(Actually, the more I do this, the more I think I'm 98K into it and Part 3 is Part 1 of a separate book. Here's my thought: it's really freakin' long already. It's not nearly done. Not nearly. So it'd be crazy-long if it had the same three parts as originally planned. Parts 1 and 2 have the same POV characters and Part 3 has different ones. And I think this is key: I have reason to believe I'll be consistently working with an agent by the time I'm done with Parts 1 and 2. Which means that the agent can attempt to sell the two books together, so it won't matter so much if Part 2 ends tragically, because Part 4 -- which I didn't know I needed when I started writing this -- does not. And because Part 4 has the same POV characters as Part 3, and because it completes the character arcs started in Part 3, which weren't even an issue in Parts 1 and 2. And, as I said, does not end tragically. Which I know isn't entirely forbidden, but...two things here. One is that I think it's easier to sell books that don't end tragically. [Ooh, write to me if you disagree! I'd like to hear what you think.] The other is that I don't have a particularly tragic worldview. Tragic things happen. Sometimes they happen very close to us. But they aren't "what it's all about." And while books don't have to be about "what it's all about," tragic endings seem like the easy way out to me.)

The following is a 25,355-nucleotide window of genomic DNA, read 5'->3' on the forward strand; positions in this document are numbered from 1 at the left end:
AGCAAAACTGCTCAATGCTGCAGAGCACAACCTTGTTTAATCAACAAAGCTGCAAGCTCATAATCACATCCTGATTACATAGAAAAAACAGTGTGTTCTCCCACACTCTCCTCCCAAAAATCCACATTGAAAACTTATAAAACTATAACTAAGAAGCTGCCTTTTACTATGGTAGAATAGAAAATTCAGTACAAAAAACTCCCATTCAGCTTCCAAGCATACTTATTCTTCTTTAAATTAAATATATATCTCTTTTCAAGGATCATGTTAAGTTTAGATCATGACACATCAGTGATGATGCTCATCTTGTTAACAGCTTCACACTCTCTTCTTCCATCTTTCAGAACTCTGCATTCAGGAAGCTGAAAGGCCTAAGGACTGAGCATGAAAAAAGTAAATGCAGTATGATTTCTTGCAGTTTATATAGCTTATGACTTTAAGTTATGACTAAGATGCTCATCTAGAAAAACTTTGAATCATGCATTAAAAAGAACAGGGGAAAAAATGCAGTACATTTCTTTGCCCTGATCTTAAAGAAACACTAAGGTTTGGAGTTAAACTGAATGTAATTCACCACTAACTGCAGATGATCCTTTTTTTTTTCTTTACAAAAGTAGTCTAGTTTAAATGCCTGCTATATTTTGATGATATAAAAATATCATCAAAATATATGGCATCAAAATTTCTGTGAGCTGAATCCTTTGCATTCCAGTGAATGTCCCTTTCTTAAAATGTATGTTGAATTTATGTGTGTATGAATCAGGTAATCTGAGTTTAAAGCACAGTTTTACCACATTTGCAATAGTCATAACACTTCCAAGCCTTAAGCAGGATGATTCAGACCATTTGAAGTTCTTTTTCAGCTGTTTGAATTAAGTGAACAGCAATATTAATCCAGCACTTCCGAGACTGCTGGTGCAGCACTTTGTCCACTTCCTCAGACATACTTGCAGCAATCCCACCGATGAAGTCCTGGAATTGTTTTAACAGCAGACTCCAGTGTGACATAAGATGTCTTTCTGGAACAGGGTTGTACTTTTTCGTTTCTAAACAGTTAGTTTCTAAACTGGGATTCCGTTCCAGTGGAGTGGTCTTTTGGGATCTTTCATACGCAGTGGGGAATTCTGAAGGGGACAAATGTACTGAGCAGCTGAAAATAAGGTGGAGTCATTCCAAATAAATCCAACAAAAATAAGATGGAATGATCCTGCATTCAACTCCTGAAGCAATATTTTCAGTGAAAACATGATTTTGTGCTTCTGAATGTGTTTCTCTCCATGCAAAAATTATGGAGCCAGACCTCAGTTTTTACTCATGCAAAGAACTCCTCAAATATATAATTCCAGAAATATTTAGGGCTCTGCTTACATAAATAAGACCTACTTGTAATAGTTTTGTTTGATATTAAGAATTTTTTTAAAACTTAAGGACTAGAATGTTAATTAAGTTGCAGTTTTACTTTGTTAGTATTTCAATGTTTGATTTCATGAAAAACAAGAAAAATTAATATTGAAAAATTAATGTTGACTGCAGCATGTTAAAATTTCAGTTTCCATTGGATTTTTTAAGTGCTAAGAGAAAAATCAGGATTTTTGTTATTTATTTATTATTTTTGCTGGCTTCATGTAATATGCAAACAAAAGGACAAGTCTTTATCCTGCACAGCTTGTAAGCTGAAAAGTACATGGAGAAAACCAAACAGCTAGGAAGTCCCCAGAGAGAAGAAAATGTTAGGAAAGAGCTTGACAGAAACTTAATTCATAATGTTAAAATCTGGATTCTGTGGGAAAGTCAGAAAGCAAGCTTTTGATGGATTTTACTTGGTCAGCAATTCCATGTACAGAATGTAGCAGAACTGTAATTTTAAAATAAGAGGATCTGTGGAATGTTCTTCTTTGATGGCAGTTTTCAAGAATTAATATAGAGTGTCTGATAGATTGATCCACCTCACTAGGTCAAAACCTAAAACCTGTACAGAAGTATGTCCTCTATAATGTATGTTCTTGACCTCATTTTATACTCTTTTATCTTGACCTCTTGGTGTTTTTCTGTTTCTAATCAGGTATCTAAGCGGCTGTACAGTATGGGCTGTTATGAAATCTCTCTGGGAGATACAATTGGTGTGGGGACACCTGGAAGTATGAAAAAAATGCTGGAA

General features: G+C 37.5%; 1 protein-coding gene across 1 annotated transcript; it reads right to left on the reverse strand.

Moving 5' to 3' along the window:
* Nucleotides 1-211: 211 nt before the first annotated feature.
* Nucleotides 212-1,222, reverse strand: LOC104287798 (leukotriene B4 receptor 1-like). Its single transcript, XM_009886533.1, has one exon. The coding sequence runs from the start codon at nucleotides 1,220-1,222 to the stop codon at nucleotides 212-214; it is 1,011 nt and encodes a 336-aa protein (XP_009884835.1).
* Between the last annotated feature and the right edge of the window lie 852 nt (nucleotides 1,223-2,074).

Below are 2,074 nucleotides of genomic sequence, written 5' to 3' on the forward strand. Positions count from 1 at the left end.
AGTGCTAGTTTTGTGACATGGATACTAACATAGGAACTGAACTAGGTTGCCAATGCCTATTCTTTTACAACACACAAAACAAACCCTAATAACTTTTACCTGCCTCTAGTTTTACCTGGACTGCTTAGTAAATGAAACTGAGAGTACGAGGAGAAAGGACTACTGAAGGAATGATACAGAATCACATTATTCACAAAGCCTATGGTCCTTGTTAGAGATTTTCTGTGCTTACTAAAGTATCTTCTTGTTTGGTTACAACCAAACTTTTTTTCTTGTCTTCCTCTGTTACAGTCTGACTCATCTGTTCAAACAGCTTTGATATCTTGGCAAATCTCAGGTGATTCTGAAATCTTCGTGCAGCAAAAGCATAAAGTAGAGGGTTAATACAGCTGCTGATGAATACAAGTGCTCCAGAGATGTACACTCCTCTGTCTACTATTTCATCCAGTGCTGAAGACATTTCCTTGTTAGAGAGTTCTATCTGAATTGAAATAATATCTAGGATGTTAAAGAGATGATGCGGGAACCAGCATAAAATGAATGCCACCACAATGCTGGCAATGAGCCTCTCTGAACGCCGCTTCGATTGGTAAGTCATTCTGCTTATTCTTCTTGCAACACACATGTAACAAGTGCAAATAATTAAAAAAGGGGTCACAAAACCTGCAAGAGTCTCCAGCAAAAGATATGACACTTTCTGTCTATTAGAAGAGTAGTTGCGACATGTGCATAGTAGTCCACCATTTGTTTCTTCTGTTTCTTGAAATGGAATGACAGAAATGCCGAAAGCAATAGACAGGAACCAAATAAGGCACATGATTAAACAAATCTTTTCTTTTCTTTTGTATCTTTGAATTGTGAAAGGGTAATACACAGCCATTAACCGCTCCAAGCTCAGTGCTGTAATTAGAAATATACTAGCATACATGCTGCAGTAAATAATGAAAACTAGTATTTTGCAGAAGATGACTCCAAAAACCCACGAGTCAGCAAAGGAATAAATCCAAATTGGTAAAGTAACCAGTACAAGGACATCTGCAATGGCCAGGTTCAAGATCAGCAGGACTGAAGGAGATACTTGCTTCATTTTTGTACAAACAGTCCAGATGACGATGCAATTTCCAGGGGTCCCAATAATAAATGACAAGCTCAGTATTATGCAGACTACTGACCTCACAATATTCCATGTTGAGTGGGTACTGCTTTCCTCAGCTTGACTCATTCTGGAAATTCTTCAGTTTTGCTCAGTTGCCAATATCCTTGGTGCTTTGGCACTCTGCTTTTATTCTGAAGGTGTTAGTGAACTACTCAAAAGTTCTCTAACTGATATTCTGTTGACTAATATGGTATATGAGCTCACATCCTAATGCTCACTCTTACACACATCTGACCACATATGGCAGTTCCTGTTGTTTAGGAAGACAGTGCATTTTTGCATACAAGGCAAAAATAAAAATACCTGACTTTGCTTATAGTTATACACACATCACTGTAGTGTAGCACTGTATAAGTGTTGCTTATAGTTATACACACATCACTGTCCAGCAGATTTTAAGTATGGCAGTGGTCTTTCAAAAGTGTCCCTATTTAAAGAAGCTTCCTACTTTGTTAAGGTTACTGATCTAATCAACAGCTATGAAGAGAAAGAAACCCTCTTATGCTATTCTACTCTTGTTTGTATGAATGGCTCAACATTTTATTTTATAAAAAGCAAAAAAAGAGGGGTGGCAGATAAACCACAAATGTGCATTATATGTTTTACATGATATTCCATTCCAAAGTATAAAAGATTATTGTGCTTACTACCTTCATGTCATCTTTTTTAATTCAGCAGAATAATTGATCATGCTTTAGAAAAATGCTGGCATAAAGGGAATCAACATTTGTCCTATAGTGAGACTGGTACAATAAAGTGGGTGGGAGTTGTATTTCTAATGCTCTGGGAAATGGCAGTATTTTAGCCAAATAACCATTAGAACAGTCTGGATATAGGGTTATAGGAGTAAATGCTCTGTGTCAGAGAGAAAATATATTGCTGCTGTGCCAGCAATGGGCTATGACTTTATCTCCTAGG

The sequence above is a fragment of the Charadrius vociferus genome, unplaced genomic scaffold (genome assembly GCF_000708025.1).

(Still, 98K into the book, why should I know what I'm doing? Uff da mai. And I say this in a frustrated tone, but at the same time, I don't argue with the book. I don't insist that I do, too know what I'm doing. I just say, okay, all right, I don't. And keep going.)

(There is a part of me that thinks that I'm just saying this so that I don't have to finish dealing with Edward and Ansa and Sohvi and dive right into Karl and Riina and Avery. So that I can breathe a minute first. Well. We'll see. Breathing time may be enforced upon me anyway.)

(Is this enough parenthetical asides in a row? I think so, yes.)

I started reading Kate Wilhelm's Skeletons yesterday. Good stuff. I'm sure I'll finish it today. Even with laundry to do and hockey to watch and meals to cook and a book to re-envision somewhat thoroughly. A 98K-written book to re-envision somewhat thoroughly. I should be a YA writer. This never happens to YA writers.

Oh wait. I am a YA writer. So I guess, by definition, it does happen to YA writers. Well, crud. This doesn't happen to YA writers when they're writing YAs, though. At least there's that. But I will not throw the towel temporarily in and join Greg's YA dare, even though it would be really satisfying to write 30K of Europan adventure in the next couple weeks. No. I will press on with this book, and it's still going to be the best thing I've written to date. Eventually.

It's okay, though, because a) I don't have any major psychopaths to deal with myself today; b) I've already done most of the re-envisioning in my head, it's just a matter of scribbling it all into the poor, battered, bruised outline; c) I have a chocolate raspberry stick to fortify me (though not rosemary potato bread, as California molded that for me already, thank you very much, California); d) I can take five-minute domesticity breaks, or e-mail breaks, or Kate Wilhelm breaks.